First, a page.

DIY Custom Light Performance

The motivation for this project was to create a controller that allows users to “play” light like it is an instrument with gesture control, custom visuals, and brightness/speed dials.

Considering how pricey consumer light controllers can be (often $100 bucks or more- not including the lights!) we decided to make a cheaper, more customizable solution! One aspect of this project that we were particularly excited about was the low barrier to entry. Most users pick up the controller in 2-3 songs, unlike other light toys (gloving, poi, ect) that require a much larger practice investment.

Here is our approach, you are welcome to use as-is or modify the project for all of your wild and wonderful needs!

Build Time: 2-3 hours 

Estimated Cost: $80 of materials

Project Materials

Case/Mounting Board (I used a wood box from a craft store)
Seeed Grove Sound Sensor v1.6 (Optional- Not used in this version)
Addressable LED Strips (2-3)
Rotary Potentiometer (2)
Digilent Pmod KYPD
Ultrasonic Rangefinder
Arduino UNO

Project Tools

Dremel
Soldering Iron
Hot glue gun

Build Overview

Design Considerations

One of the challenges with a project like this is the number of buttons it needs. Even in my more conservative designs, I wanted to have around 8 buttons to manage the different visual sequences, color palettes, and other mode selection. Wiring up that many buttons can be tedious and adds more points of failure. Additionally, the Arduino Uno board has a limited number of digital inputs. Luckily, the Pmod KYPD solves both of these issues!

The Pmod KYPD’s small form-factor allows it to fit neatly onto any baseboard without taking up too much space. I am using a free wood sample I got from my local hardware store as my mounting panel.

Electrical Schematic

Build Process

1. Start by connecting the Pmod KYPD to the Arduino Uno digital pins as shown in the above Fritzing diagram.

2. Next, wire in your potentiometers to Analog Pins A5 (brightness) and A4 (speed).

3. Attach the LED Strips to Ground and 5V, then wire both signal pins into Digital Pin 11.

4. Wire up the sound sensor to power and ground, and the white wire to A1 and yellow wire to A0.

If you do not have the connecting cable as a reference, the yellow wire is the outside one, and more documentation on the sensor is here. For the Ping sensor/Ultrasonic rangefinder Trig is on Digital Pin 13 and Echo is on Digital Pin 12 (in addition to power and ground of course).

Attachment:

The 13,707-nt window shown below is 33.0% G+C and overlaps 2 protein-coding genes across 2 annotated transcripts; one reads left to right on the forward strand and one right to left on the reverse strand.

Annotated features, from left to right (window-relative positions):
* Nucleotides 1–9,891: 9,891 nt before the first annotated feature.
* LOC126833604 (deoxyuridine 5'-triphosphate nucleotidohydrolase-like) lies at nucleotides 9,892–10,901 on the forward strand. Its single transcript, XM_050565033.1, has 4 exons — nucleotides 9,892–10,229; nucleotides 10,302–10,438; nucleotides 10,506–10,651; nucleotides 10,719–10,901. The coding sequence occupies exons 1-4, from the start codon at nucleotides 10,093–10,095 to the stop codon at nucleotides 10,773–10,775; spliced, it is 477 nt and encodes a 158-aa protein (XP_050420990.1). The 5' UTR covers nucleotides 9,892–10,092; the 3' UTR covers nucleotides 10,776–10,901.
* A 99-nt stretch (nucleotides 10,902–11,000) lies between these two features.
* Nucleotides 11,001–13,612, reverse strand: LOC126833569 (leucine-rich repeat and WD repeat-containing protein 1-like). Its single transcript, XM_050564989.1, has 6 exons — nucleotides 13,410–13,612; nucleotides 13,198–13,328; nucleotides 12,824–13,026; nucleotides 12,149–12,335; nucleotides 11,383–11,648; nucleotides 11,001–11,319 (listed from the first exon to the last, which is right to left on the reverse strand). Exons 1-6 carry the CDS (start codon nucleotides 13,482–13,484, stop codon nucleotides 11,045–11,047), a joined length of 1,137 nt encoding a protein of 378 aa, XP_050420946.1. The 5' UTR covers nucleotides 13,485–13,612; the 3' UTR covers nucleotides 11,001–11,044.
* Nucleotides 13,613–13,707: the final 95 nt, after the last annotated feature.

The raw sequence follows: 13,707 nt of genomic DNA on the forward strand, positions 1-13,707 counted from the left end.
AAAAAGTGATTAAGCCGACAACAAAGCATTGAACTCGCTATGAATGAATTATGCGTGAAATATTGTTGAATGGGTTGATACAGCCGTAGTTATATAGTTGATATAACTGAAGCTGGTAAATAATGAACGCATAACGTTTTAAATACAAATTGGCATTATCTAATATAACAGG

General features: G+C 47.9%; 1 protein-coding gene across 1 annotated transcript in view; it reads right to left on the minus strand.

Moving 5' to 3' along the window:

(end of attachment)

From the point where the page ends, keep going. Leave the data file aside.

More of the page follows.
5. The PmodBTN is wired to Analog Pin 0-4, along with ground and power.

Code

1. Download the 2.0_Code.

2. Activate the  FastLED and Keypad library (both found in the Arduino IDE library manager).

Keypad is not listed first when you search for it, you will have to scroll down until you find the one by Mark Stanley and Alexander Brevig.

3. Copy and paste the code into the Arduino IDE and click upload. Now it is time to play around with the board!

Note: Buttons 3 and 4 are attached to the ping sensor so try putting your hand over the sensor when you activate those visualizers.

Read through the code and our comments to see where you can make changes or add in new features. Have fun and feel free to expand this project to add more visualizers, sensors, ect!

More information

We updated the code and added more functionality, download LEDController_2 if you want the additional features. This code also requires the FastLED and KeypadUpload libraries.

In the new code the visualizers are:

  1. Flow
  2. Waterfall
  3. DoubleBounce
  4. Hand Bounce
  5. Levels
  6. Center Levels
  7. Blob
  8. AmbientSpots
  9. Segments
  10. Pulse

The numbers correspond to the visualizers and the letter to color palettes.

For the PmodBTN module, the effects are the following:

  • Top Right: Strobe
  • Bottom Right: Bounce Out (Double Bounce Single Sequence)
  • Bottom Left: Pause
  • Top Left: Not Set

Effects are temporary animation sequences that interrupt the current visualizer. They perform a single loop, then the current animation resumes. The one exception is the pause button, which requires you to unpause or skip out of it using a different effect.

Mechanical Design:

For our final version, we took a hollow wooden box from a local craft store and placed/traced out each component on the box. Then we dremeled a hole under the spot for the wires and set the Arduino inside the box. Finally, we mounted each piece with hot glue (after running the wires) and clipped the box shut with the metal clasp that came on it.

That’s it! Please let us know if you have any questions or issues and definitely share your creations with us!

Happy making!

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